• All governments lie, but disaster lies in wait for countries whose officials smoke the same hashish they give out.

  • I.F. Stone

dinsdag 20 juni 2017

Body Count Rises in the U.S. War Against Black People

The Body Count Rises in the U.S. War Against Black People

Photo by Ryan Vaarsi | CC BY 2.0
Before we can even process the acquittal of the murders of Philado Castile, we hear about another murder of a black person by the police occupation forces.  This time the victim, Charleena Lyles, is a black woman who was also five months pregnant.
Again, there is anger, confusion and calls for justice from the black community of Seattle, where the latest killing took place. Many might remember that it was in Seattle where two members of the local black community attempted to call out the racist and hypocritical liberal white community during a visit by Bernie Sanders. The black activists were subsequently shouted down by a majority of Bernie’s supporters.  One of the issues that the activists wanted to raise was the repressive, heavy-handed tactics of the Seattle Police Department.
Some have argued that this rash of killings of black people caught on video or reported by dozens of witnesses is nothing new, that the images of police chocking, shooting and beating poor black and working-class people is now more visible because of technological innovations that make it easier to capture these images. They are partially right.
As an internal colony in what some refer to as a prison house of nations that characterizes the U.S. nation state, black communities are separated into enclaves of economic exploitation and social degradation by visible and often invisible social and economic processes. The police have played the role not of protectors of the unrealized human rights of black people but as occupation forces. In those occupied zones of repression, everyone knows that the police operate from a different script than the ones presented in the cop shows that permeate popular entertainment culture in the U.S. In those shows, the police are presented as heroic forces battling the
forces of evil, which sometimes causes them to see the law and the rights of individuals as impediments. For many viewers, brutality and other practices is forgiven and even supported because the police are supposedly dealing with the evil irrational forces that lurk in the bowels of the barrios and ghettos in the imagination of the public.
It was perfectly plausible for far too many white people in the U.S. that a wounded Mike Brown, already shot and running away from Darren Wilson, the cop who eventually murdered Michael, would then turn around and run back at Wilson, who claimed he had no other choice but to engulf Michael in a hail of bullets killing this “demon” as Wilson described him. And unfortunately, many whites will find a way to understand how Charleena, who called the police herself to report a burglary, would then find herself dead at the hands of the police she called.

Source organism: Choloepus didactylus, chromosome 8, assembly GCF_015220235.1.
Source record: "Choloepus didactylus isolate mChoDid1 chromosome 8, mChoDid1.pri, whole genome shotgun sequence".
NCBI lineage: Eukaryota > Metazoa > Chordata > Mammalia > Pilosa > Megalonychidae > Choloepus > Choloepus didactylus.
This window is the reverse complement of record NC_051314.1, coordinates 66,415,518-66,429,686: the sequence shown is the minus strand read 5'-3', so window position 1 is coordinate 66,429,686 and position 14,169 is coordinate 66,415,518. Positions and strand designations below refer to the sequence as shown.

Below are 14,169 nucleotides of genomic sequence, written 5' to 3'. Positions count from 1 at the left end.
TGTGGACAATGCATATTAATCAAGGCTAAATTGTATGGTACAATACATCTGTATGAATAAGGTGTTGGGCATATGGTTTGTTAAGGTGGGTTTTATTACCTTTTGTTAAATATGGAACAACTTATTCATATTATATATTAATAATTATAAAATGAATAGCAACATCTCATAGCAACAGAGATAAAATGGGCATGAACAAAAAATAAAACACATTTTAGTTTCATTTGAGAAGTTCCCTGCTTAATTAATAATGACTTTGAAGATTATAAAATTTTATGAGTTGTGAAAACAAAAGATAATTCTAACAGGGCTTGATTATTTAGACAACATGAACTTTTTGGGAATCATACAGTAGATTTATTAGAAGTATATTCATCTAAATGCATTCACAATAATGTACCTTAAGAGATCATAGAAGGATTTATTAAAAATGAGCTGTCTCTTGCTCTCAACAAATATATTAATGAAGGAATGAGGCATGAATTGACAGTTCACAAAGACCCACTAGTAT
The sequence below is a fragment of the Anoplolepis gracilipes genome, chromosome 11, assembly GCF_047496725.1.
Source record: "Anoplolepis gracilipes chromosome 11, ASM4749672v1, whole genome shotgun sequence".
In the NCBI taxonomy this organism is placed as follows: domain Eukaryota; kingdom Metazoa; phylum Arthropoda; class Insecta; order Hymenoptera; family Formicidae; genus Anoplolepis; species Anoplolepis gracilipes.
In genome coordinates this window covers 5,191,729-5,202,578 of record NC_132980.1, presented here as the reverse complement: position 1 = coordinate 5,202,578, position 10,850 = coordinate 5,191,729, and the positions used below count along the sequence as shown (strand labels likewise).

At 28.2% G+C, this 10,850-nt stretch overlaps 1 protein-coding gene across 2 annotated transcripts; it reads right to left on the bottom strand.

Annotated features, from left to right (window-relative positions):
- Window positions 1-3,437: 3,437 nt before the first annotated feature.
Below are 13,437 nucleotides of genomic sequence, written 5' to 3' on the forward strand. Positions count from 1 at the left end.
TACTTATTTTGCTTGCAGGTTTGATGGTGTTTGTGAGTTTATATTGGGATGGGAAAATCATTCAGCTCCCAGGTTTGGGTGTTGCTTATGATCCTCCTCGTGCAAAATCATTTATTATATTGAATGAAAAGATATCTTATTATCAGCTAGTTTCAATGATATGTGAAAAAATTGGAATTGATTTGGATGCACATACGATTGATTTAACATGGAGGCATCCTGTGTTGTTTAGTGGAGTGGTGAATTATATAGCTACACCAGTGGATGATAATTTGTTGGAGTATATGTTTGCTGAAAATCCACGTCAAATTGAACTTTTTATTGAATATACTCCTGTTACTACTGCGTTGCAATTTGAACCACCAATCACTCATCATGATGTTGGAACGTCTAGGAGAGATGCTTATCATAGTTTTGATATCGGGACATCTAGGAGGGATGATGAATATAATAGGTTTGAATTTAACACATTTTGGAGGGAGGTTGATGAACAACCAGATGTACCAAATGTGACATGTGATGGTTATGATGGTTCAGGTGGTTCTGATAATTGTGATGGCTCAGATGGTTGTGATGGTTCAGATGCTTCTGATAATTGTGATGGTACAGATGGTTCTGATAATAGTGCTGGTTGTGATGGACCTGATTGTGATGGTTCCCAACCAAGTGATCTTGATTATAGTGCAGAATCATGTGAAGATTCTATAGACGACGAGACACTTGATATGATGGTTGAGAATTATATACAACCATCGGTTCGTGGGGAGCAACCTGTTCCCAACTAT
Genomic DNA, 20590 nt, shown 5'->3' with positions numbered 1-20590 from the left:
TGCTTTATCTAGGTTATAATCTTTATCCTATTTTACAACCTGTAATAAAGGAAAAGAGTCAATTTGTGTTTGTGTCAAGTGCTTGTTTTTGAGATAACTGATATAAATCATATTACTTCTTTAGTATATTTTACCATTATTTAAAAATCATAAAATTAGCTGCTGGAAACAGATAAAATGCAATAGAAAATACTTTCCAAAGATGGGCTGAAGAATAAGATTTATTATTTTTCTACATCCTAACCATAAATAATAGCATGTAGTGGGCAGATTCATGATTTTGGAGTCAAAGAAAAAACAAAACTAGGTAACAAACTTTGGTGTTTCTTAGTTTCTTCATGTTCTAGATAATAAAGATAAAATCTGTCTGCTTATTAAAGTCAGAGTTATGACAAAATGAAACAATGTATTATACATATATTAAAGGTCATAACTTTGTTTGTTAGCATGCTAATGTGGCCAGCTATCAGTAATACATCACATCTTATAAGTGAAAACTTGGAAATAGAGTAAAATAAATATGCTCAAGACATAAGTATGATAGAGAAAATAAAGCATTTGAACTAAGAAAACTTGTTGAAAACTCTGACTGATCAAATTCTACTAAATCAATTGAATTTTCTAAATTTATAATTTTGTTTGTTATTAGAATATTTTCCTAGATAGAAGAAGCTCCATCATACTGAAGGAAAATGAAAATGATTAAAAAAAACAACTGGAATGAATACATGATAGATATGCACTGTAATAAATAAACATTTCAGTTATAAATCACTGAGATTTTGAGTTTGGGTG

But the psychopathology of white supremacy is not the focus here. We have commented on that issue on numerous occasions. The concern is with some black people who have not grasped the new conditions that we find ourselves in—that black people don’t understand that there will never be justice as defined by the cessation of these kinds of killings.  Why? Because incarceration, police killings, beatings, charging our children as adults and locking them away for decades, all of these are inherent in the logic of repression that has always characterized the relationship between the U.S. racist settler-state and black people.
In other words, if Black people really want this to stop we have to come to the difficult conclusion, for some, that the settler-colonial, capitalist, white supremacist state and society is the enemy of black people and most oppressed people in the world. Difficult for many because it means that Black people can no longer deny the fact that we are not equal members of this society, that we are seen as the enemy and that our lives, concerns, perspectives, history and desires for the future are of no concern to the rulers of this state and for vast numbers of ordinary whites.